The Indiana Historical Society (IHS) celebrates the Indianapolis bicentennial with a new exhibit inviting guests to step back in time to a scene featuring characters who worked on the city’s centennial pageant.
You Are There 1920: Celebrate Indianapolis! opens to the public today, Sept. 18, at the Eugene and Marilyn Glick Indiana History Center, located at 450 W. Ohio St. in downtown Indianapolis. The exhibit experience gives visitors a glimpse into the long and complex history of a city and its people. It will remain open until Aug. 6, 2022.
In the You Are There portion of the exhibit, visitors meet Mrs. Anna S. Casanges and members of the Handcraft Guild who are finalizing costumes as the centennial pageant opening looms just days away. Other characters include director George Somnes, playwright William O. Bates, “Indiana” actress Mrs. Jessica Brown and “Indianapolis” actress Mrs. Myra Reynolds Richards.
This experience is based on the actual pageant script in the Indiana Historical Society’s William H. Smith Memorial Library archival collections and last-minute costumes being created for the pageant participants. Visitors have the opportunity to explore a variety of topics with exhibit interpreters, such as Native Americans and Indian removal, the first pioneers, city development and expansion, local businesses, government, technological progress, home life, prohibition, crime, health, education, entertainment, racial issues, women’s roles and xenophobia.
Outside of the You Are There experience with the actors, visitors are able to explore a vibrant collection of images and objects that span the history of Indianapolis — from a ledger that belonged to one of the area’s first white residents to a poem written during the COVID-19 pandemic. The items represent a cross-section of the vast materials contained in the Indiana Historical Society archives and offer the opportunity to see some of the unique historical documentation acquired over the last two years as part of IHS’s Indianapolis Bicentennial Collecting Initiative.
“A central focus of the exhibition is an examination of how the built environment of the city hides in plain sight the consequences of past decisions and policies,” said IHS Director of Exhibits Research Daniel Gonzales. “To that end, the center of the room contains a massive animated map showing how Indianapolis grew and changed over its 200-year history.”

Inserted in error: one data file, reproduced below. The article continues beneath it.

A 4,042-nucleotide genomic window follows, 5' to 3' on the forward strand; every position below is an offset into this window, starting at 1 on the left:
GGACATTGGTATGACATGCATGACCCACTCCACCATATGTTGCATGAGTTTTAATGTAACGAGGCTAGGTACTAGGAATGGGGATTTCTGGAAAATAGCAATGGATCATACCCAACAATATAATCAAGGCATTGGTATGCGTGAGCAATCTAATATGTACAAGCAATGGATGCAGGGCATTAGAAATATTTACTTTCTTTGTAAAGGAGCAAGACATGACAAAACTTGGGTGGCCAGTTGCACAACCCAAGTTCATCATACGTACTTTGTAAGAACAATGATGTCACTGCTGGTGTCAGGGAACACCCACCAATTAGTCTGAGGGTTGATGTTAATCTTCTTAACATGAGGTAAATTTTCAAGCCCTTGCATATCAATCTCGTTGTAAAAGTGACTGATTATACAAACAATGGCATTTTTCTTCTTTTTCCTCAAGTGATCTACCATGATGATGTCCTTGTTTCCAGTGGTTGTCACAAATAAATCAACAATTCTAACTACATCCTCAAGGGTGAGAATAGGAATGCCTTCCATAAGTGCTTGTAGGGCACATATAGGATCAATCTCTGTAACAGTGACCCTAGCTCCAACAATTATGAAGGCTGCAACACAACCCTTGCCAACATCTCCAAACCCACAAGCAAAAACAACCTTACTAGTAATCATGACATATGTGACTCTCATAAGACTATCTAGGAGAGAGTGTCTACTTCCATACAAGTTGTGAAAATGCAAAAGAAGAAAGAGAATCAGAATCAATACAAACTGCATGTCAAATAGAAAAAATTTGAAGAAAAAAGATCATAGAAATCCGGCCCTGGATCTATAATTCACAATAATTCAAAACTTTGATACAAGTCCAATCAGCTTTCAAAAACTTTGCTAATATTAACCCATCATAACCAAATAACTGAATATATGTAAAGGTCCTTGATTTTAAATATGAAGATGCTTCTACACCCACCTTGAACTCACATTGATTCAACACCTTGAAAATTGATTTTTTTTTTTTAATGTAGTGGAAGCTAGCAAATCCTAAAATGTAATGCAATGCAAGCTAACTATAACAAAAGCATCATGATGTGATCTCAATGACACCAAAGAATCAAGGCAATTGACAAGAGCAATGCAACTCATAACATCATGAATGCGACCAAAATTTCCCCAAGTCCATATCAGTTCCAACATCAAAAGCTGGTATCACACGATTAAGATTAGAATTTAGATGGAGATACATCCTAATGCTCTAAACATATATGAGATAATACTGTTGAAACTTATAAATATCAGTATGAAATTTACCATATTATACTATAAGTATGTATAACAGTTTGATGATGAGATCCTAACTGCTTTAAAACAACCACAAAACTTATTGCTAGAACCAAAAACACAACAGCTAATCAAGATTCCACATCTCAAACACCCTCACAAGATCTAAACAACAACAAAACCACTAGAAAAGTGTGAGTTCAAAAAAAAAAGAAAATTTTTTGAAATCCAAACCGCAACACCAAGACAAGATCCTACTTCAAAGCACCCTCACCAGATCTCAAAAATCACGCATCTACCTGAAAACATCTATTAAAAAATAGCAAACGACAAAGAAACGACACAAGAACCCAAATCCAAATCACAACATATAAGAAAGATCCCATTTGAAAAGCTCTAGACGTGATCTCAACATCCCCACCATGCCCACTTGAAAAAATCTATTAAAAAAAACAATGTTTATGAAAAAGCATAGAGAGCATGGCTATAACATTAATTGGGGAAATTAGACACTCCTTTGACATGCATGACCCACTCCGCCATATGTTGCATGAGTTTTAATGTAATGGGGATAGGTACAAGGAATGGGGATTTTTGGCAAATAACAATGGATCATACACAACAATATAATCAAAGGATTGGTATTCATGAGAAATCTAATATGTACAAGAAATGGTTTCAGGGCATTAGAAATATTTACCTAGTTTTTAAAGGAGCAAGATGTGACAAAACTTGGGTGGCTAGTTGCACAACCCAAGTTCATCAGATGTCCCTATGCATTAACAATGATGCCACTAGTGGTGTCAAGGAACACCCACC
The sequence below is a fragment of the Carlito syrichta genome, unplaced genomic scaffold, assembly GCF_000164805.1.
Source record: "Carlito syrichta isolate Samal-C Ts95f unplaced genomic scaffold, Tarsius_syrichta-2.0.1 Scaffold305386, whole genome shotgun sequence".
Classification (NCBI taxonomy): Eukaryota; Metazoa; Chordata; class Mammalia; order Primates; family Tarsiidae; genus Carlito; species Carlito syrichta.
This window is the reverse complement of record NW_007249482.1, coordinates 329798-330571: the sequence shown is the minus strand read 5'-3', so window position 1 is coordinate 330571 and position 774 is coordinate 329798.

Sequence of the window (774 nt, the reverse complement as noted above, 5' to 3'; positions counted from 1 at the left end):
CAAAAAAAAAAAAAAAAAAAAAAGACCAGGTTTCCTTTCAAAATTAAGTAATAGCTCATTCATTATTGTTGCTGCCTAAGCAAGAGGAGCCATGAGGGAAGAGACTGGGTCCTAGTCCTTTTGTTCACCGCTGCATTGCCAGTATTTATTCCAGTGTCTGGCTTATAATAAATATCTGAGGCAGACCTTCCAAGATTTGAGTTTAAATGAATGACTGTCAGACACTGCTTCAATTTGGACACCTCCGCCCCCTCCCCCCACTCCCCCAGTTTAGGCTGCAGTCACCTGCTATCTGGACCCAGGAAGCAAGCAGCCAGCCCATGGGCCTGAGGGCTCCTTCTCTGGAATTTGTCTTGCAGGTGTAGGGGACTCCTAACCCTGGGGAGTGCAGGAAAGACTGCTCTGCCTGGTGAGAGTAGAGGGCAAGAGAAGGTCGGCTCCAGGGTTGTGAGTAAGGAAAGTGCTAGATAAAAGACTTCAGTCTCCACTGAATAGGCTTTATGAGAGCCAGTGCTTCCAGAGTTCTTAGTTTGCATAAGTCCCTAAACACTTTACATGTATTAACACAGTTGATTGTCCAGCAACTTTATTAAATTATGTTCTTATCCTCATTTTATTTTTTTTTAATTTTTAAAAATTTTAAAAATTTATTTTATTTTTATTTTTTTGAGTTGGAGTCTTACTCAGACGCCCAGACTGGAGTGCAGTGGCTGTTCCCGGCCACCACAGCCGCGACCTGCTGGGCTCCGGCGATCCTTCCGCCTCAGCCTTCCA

Surrounding the map are touch screen kiosks where visitors can explore images of Indianapolis history divided and organized by geographic region. Fun activities like a visitor response station and an interactive train table for all ages based on Indianapolis at the turn of the 20th century provide opportunities for deeper engagement.
In addition, an augmented reality mobile app — “Celebrate Indianapolis” — will allow visitors to explore personal stories from Indianapolis’s history brought to life by IHS Museum Theater actors. After downloading the app, viewers can choose from a menu of 10 Indianapolis residents, including Major Taylor, Eli Lilly and Madam C.J. Walker. Then, using GPS technology, they will be transported to a specific location in the city that played a significant role in the life of that individual, and an IHS actor dressed in a period-appropriate costume will tell that person’s story. The free app will be available in early October through the App Store and Google Play.
You Are There 1920: Celebrate Indianapolis! is presented by the Eli Lilly and Company Foundation and the R.B. Annis Educational Foundation and supported by the Allen Whitehill Clowes Charitable Foundation, Inc., and Former Lt. Governor John Mutz and Carolyn Mutz, with contributing support from the Lacy Foundation.
The Indianapolis Bicentennial Mobile App is presented by the R.B. Annis Educational Foundation and supported by OneAmerica Financial Partners.
Museum Theater is presented by the Nicholas H. Noyes, Jr., Memorial Foundation, Inc. and supported by the Arts Council and the City of Indianapolis. Costume cleaning support is from Tide Cleaners. The Living the Legacy Bicentennial Program Series is made possible through a grant from Indiana Humanities, in cooperation with the National Endowment for the Humanities, and from The Indianapolis Foundation, a CICF affiliate. The Indianapolis History Collecting Initiative is made possible by a generous grant from Lilly Endowment Inc.
The exhibit is included with admission to the Indiana Experience, which is $13 for adults, $12 for seniors and $5 for kids (ages 5-17). IHS members and children younger than 5 receive free admission. For more information about this exhibit and other IHS offerings, call (317) 232-1882 or visit www.indianahistory.org.